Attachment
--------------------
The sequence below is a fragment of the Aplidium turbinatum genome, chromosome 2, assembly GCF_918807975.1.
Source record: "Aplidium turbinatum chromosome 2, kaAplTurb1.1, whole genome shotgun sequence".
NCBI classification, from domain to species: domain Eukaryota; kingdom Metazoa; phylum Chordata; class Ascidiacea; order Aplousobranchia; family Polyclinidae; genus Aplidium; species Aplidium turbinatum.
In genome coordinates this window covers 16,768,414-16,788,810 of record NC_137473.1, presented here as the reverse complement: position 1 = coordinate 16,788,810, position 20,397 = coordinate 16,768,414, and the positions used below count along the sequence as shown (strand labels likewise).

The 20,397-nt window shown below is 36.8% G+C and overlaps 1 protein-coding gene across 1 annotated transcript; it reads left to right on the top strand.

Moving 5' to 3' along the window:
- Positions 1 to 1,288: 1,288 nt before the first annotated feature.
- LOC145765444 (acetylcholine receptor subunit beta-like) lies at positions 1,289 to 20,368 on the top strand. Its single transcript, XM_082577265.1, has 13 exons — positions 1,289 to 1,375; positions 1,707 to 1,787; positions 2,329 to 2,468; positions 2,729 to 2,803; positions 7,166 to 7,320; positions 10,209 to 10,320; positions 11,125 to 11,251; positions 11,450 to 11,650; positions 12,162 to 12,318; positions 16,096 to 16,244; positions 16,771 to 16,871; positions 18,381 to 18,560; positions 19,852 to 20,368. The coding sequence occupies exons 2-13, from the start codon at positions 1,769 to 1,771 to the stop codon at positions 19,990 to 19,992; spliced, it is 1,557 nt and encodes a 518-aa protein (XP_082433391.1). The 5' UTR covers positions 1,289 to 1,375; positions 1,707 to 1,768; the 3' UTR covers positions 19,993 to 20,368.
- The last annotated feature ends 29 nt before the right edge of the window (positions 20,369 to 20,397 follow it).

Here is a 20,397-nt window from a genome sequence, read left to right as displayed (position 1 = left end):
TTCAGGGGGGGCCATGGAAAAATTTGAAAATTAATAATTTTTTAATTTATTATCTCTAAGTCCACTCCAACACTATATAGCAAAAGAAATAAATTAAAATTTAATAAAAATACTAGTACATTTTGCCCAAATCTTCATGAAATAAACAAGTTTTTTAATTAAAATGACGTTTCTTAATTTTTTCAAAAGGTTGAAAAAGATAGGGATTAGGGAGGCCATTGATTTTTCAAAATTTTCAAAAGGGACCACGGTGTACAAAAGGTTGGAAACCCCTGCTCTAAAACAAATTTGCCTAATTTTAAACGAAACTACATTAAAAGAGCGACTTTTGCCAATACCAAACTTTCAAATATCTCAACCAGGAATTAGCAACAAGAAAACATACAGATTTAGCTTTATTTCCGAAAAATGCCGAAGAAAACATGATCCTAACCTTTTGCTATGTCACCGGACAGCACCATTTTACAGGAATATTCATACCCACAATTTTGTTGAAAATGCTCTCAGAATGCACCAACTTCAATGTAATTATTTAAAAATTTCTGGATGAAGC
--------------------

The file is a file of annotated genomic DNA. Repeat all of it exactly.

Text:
The sequence below is a fragment of the Aplidium turbinatum genome, chromosome 2, assembly GCF_918807975.1.
Source record: "Aplidium turbinatum chromosome 2, kaAplTurb1.1, whole genome shotgun sequence".
NCBI classification, from domain to species: domain Eukaryota; kingdom Metazoa; phylum Chordata; class Ascidiacea; order Aplousobranchia; family Polyclinidae; genus Aplidium; species Aplidium turbinatum.
In genome coordinates this window covers 16,768,414-16,788,810 of record NC_137473.1, presented here as the reverse complement: position 1 = coordinate 16,788,810, position 20,397 = coordinate 16,768,414, and the positions used below count along the sequence as shown (strand labels likewise).

The 20,397-nt window shown below is 36.8% G+C and overlaps 1 protein-coding gene across 1 annotated transcript; it reads left to right on the top strand.

Moving 5' to 3' along the window:
- Positions 1 to 1,288: 1,288 nt before the first annotated feature.
- LOC145765444 (acetylcholine receptor subunit beta-like) lies at positions 1,289 to 20,368 on the top strand. Its single transcript, XM_082577265.1, has 13 exons — positions 1,289 to 1,375; positions 1,707 to 1,787; positions 2,329 to 2,468; positions 2,729 to 2,803; positions 7,166 to 7,320; positions 10,209 to 10,320; positions 11,125 to 11,251; positions 11,450 to 11,650; positions 12,162 to 12,318; positions 16,096 to 16,244; positions 16,771 to 16,871; positions 18,381 to 18,560; positions 19,852 to 20,368. The coding sequence occupies exons 2-13, from the start codon at positions 1,769 to 1,771 to the stop codon at positions 19,990 to 19,992; spliced, it is 1,557 nt and encodes a 518-aa protein (XP_082433391.1). The 5' UTR covers positions 1,289 to 1,375; positions 1,707 to 1,768; the 3' UTR covers positions 19,993 to 20,368.
- The last annotated feature ends 29 nt before the right edge of the window (positions 20,369 to 20,397 follow it).

Here is a 20,397-nt window from a genome sequence, read left to right as displayed (position 1 = left end):
TTCAGGGGGGGCCATGGAAAAATTTGAAAATTAATAATTTTTTAATTTATTATCTCTAAGTCCACTCCAACACTATATAGCAAAAGAAATAAATTAAAATTTAATAAAAATACTAGTACATTTTGCCCAAATCTTCATGAAATAAACAAGTTTTTTAATTAAAATGACGTTTCTTAATTTTTTCAAAAGGTTGAAAAAGATAGGGATTAGGGAGGCCATTGATTTTTCAAAATTTTCAAAAGGGACCACGGTGTACAAAAGGTTGGAAACCCCTGCTCTAAAACAAATTTGCCTAATTTTAAACGAAACTACATTAAAAGAGCGACTTTTGCCAATACCAAACTTTCAAATATCTCAACCAGGAATTAGCAACAAGAAAACATACAGATTTAGCTTTATTTCCGAAAAATGCCGAAGAAAACATGATCCTAACCTTTTGCTATGTCACCGGACAGCACCATTTTACAGGAATATTCATACCCACAATTTTGTTGAAAATGCTCTCAGAATGCACCAACTTCAATGTAATTATTTAAAAATTTCTGGATGAAGC